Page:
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Opinion

Jo Cox’s legacy has brought 18 million people together

Five years on from the murder of Jo Cox, the foundation set up in her memory is breaking down barriers.

Five years ago today, on June 16 2016, Jo Cox MP was murdered in her constituency of Batley and Spen, West Yorkshire. Jo’s death was a personal tragedy for her family and caused shock and dismay across the UK and the world.

Those who were fortunate enough to know her personally were touched by her humanity, kindness, good humour and tireless energy. Those who know her only by reputation or have learned about her since her death are moved by her belief that a fairer, kinder, and more tolerant world is not just possible but achievable. In response to her murder, many people promised to do things differently. The first ever Great Get Together united the nation for three days from June 16 2017 by bringing people together with street parties, picnics, and other community events; on the anniversary of Jo’s murder. More people participated than in the Diamond Jubilee.

Since then, the Jo Cox Foundation has held four annual Great Get Togethers which have brought together 18 million people. Events have a positive impact both on the places where they are held and on the people who take part; in 2019, 71 per cent of organisers said events made them feel less lonely and the same amount felt it had united their community. In 2020, six million people took part in virtual and socially distant Get Togethers, with the majority agreeing that participating in the Great Get Together allows people of different backgrounds to get on better in their community.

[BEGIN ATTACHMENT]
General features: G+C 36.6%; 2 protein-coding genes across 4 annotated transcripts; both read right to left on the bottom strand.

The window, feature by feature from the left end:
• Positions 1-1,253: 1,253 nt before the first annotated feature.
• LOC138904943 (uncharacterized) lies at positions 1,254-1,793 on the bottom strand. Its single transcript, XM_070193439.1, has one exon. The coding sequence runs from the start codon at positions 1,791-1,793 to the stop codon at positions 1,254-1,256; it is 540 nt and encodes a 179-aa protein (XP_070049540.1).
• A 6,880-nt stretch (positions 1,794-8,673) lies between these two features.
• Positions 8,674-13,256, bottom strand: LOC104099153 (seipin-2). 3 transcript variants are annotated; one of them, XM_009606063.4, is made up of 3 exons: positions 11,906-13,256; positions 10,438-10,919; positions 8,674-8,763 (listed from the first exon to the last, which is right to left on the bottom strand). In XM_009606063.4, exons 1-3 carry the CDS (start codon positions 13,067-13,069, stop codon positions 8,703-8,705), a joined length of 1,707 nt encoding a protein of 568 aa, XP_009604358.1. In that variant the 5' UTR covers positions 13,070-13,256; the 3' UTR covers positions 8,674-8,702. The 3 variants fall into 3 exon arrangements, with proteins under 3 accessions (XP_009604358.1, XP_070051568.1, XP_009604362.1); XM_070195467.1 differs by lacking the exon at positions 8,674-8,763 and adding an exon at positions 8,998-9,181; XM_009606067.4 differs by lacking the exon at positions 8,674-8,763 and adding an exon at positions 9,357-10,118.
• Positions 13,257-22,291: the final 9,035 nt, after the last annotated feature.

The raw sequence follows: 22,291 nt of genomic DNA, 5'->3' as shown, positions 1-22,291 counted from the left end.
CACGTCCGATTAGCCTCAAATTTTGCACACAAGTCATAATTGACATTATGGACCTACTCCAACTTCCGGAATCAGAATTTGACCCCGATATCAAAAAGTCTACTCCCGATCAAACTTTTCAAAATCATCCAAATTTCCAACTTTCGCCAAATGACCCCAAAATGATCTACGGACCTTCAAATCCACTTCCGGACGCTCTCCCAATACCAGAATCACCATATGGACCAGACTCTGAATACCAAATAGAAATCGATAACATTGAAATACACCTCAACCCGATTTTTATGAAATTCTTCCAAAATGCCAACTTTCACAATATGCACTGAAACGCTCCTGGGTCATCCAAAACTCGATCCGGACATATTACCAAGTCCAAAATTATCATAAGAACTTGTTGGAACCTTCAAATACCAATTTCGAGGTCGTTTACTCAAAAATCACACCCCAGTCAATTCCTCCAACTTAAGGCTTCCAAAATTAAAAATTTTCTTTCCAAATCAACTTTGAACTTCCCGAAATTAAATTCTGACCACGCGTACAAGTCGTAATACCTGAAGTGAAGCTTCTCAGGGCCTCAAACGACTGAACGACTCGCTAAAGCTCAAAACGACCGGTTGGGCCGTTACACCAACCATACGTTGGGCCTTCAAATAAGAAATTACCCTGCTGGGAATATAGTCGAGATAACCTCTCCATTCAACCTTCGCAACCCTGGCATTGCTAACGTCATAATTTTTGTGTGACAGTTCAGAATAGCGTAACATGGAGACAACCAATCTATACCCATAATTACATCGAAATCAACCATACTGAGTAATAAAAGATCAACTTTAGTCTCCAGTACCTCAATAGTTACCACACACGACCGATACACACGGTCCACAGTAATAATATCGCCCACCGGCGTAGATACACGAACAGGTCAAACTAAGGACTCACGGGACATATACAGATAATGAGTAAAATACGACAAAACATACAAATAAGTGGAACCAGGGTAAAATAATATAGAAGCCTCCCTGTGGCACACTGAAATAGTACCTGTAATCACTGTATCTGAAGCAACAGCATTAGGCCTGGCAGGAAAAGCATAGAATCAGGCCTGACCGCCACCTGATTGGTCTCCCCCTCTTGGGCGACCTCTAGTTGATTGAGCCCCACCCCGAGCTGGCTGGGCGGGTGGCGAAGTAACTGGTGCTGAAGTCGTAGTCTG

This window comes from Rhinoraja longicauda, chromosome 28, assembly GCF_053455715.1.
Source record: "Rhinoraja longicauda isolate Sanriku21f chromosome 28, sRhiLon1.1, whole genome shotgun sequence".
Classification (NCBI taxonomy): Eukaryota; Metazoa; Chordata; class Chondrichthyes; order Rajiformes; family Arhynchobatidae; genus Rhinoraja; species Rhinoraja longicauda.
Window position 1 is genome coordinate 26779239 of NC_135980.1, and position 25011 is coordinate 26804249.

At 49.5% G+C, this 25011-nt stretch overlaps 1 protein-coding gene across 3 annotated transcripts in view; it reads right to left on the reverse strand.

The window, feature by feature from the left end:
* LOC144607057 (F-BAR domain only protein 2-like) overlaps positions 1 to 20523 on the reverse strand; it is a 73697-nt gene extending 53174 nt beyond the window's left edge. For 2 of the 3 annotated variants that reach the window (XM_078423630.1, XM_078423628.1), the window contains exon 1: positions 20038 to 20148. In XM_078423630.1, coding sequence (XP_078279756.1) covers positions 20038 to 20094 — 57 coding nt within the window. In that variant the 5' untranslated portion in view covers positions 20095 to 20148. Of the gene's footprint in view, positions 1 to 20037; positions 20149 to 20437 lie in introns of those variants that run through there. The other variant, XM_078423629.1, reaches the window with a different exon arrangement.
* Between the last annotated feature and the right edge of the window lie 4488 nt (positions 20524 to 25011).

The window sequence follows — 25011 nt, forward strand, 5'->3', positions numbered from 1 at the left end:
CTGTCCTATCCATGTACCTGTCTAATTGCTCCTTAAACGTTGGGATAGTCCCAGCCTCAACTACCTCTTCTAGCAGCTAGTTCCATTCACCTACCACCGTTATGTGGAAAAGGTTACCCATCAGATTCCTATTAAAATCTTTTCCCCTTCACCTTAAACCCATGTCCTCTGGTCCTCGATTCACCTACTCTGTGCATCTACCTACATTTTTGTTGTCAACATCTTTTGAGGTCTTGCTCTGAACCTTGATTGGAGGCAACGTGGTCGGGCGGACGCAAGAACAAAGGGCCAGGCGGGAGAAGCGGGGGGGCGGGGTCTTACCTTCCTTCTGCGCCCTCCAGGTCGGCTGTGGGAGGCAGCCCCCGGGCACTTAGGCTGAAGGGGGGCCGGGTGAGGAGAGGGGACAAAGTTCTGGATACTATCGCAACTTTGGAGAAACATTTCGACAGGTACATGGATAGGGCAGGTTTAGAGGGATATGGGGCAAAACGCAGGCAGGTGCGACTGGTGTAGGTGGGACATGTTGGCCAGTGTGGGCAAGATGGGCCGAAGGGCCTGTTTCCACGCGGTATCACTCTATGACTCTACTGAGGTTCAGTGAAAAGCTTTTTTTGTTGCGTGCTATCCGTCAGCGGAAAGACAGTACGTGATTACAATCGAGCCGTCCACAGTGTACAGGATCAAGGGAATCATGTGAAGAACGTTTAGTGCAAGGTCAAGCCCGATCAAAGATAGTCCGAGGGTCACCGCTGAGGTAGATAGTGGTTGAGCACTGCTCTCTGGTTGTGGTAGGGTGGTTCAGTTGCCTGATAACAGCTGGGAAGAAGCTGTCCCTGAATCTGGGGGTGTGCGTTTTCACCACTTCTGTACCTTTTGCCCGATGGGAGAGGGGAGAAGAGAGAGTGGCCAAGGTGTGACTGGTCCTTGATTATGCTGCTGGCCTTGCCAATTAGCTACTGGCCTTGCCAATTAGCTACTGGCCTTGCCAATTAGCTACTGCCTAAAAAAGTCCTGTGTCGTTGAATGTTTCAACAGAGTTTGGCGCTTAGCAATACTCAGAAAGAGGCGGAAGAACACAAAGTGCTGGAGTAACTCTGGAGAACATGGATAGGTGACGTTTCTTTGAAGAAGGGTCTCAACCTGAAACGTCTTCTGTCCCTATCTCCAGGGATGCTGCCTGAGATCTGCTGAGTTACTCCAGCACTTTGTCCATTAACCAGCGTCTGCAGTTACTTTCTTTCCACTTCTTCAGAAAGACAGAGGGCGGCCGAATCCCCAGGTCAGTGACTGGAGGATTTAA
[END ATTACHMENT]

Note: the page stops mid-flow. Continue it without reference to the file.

Though the UK can often feel divided, the Jo Cox Foundation’s own research shows that the UK isn’t nearly as divided as people might think. Recent findings showed a renewed sense of connection within communities at the local level. The majority of the UK population believes that people from different backgrounds get on well. Our research shows that 60 per cent of people feel they belong in their local communities. Over the past year, we have seen that in action as communities around the UK have rallied to provide help and support during the most difficult times.

With current restrictions ongoing, the Great Get Together provides an opportunity to celebrate our communities in a way that is safe and fun for everyone, and there is still plenty of scope to make new connections in whatever way you are comfortable with. It is an occasion where we can celebrate the human connections we’ve been missing over the past 16 months.

The 2021 Great Get Together takes place this weekend from 18-20 June. If you have never organised a community event before, then the Great Get Together is a great place to start. They can be large or small, within social distancing rules, and can include socially distanced street parties, online pub quizzes, community teas and sports events. The Jo Cox Foundation is offering loads of resources to help you get started.

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Thousands of people are planning events this weekend. Why don’t you join them? It’s really easy to put on an event. Great Get Togethers come in all shapes and sizes, but to give you some inspiration, you could:

  • Drop a note through your neighbour’s door to see if they will join you for a driveway cuppa
  • Host a tea party in your garden and invite someone you don’t know
  • Set a time for a picnic in the park and invite parents from your child’s school
  • Invite your neighbours to watch a football game with you
  • Organise a Zoom catch-up with workmates or relatives you’ve not seen in a while

This weekend, be a part of something great. Get back together and celebrate that we have far more in common than what divides us.

Find a Great Get Together near you or organise one of your own by heading to our website here.

Jo’s legacy doesn’t end with the Great Get Together. The Jo Cox Foundation also works to alleviate abuse in public life and build the fairer world that Jo Cox believed in. Find out more about the Jo Cox Foundation by heading here.

Jo Atkins-Potts is campaigns manager for the Jo Cox Foundation.

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